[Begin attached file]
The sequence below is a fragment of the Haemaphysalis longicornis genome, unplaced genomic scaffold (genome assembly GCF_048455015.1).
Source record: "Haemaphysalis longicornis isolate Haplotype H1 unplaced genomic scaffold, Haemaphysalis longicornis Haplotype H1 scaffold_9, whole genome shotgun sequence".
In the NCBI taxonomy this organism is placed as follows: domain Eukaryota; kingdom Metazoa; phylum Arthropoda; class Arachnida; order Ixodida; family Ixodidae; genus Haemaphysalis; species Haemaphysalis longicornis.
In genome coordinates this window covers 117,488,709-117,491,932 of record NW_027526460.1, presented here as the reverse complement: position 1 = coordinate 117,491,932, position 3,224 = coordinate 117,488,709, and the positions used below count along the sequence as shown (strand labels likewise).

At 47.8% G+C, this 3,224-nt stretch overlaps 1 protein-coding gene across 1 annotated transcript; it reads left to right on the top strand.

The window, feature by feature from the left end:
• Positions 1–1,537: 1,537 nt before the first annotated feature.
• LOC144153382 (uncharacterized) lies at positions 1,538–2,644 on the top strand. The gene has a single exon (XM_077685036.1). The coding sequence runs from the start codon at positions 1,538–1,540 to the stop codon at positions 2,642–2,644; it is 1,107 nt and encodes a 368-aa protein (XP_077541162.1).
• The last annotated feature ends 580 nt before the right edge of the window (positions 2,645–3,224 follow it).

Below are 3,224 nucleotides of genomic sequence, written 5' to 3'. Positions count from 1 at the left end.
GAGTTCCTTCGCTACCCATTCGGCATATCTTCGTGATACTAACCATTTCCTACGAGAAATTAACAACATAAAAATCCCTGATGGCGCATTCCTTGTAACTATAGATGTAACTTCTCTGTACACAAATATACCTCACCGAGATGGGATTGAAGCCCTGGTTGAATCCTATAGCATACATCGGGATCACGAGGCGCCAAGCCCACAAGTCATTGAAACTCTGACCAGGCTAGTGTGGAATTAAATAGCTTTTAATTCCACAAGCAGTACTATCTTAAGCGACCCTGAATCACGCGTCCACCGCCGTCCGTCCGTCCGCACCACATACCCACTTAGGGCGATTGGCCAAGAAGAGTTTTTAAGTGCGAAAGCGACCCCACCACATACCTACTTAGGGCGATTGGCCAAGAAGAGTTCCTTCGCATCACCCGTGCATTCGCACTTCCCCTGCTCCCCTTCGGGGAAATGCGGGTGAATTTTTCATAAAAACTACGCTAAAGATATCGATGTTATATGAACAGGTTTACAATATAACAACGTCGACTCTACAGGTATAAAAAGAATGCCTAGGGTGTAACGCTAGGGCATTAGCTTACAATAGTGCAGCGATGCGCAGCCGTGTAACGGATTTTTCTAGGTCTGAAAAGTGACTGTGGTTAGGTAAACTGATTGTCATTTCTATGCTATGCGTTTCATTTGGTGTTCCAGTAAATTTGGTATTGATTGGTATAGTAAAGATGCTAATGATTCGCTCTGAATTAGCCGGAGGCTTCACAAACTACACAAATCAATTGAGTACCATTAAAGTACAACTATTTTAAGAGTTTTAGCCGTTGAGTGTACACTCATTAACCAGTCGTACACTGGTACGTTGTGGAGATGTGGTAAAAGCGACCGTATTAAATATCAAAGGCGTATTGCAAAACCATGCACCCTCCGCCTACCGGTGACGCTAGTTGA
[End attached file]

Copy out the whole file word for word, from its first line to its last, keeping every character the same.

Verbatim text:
The sequence below is a fragment of the Haemaphysalis longicornis genome, unplaced genomic scaffold (genome assembly GCF_048455015.1).
Source record: "Haemaphysalis longicornis isolate Haplotype H1 unplaced genomic scaffold, Haemaphysalis longicornis Haplotype H1 scaffold_9, whole genome shotgun sequence".
In the NCBI taxonomy this organism is placed as follows: domain Eukaryota; kingdom Metazoa; phylum Arthropoda; class Arachnida; order Ixodida; family Ixodidae; genus Haemaphysalis; species Haemaphysalis longicornis.
In genome coordinates this window covers 117,488,709-117,491,932 of record NW_027526460.1, presented here as the reverse complement: position 1 = coordinate 117,491,932, position 3,224 = coordinate 117,488,709, and the positions used below count along the sequence as shown (strand labels likewise).

At 47.8% G+C, this 3,224-nt stretch overlaps 1 protein-coding gene across 1 annotated transcript; it reads left to right on the top strand.

The window, feature by feature from the left end:
• Positions 1–1,537: 1,537 nt before the first annotated feature.
• LOC144153382 (uncharacterized) lies at positions 1,538–2,644 on the top strand. The gene has a single exon (XM_077685036.1). The coding sequence runs from the start codon at positions 1,538–1,540 to the stop codon at positions 2,642–2,644; it is 1,107 nt and encodes a 368-aa protein (XP_077541162.1).
• The last annotated feature ends 580 nt before the right edge of the window (positions 2,645–3,224 follow it).

Below are 3,224 nucleotides of genomic sequence, written 5' to 3'. Positions count from 1 at the left end.
GAGTTCCTTCGCTACCCATTCGGCATATCTTCGTGATACTAACCATTTCCTACGAGAAATTAACAACATAAAAATCCCTGATGGCGCATTCCTTGTAACTATAGATGTAACTTCTCTGTACACAAATATACCTCACCGAGATGGGATTGAAGCCCTGGTTGAATCCTATAGCATACATCGGGATCACGAGGCGCCAAGCCCACAAGTCATTGAAACTCTGACCAGGCTAGTGTGGAATTAAATAGCTTTTAATTCCACAAGCAGTACTATCTTAAGCGACCCTGAATCACGCGTCCACCGCCGTCCGTCCGTCCGCACCACATACCCACTTAGGGCGATTGGCCAAGAAGAGTTTTTAAGTGCGAAAGCGACCCCACCACATACCTACTTAGGGCGATTGGCCAAGAAGAGTTCCTTCGCATCACCCGTGCATTCGCACTTCCCCTGCTCCCCTTCGGGGAAATGCGGGTGAATTTTTCATAAAAACTACGCTAAAGATATCGATGTTATATGAACAGGTTTACAATATAACAACGTCGACTCTACAGGTATAAAAAGAATGCCTAGGGTGTAACGCTAGGGCATTAGCTTACAATAGTGCAGCGATGCGCAGCCGTGTAACGGATTTTTCTAGGTCTGAAAAGTGACTGTGGTTAGGTAAACTGATTGTCATTTCTATGCTATGCGTTTCATTTGGTGTTCCAGTAAATTTGGTATTGATTGGTATAGTAAAGATGCTAATGATTCGCTCTGAATTAGCCGGAGGCTTCACAAACTACACAAATCAATTGAGTACCATTAAAGTACAACTATTTTAAGAGTTTTAGCCGTTGAGTGTACACTCATTAACCAGTCGTACACTGGTACGTTGTGGAGATGTGGTAAAAGCGACCGTATTAAATATCAAAGGCGTATTGCAAAACCATGCACCCTCCGCCTACCGGTGACGCTAGTTGA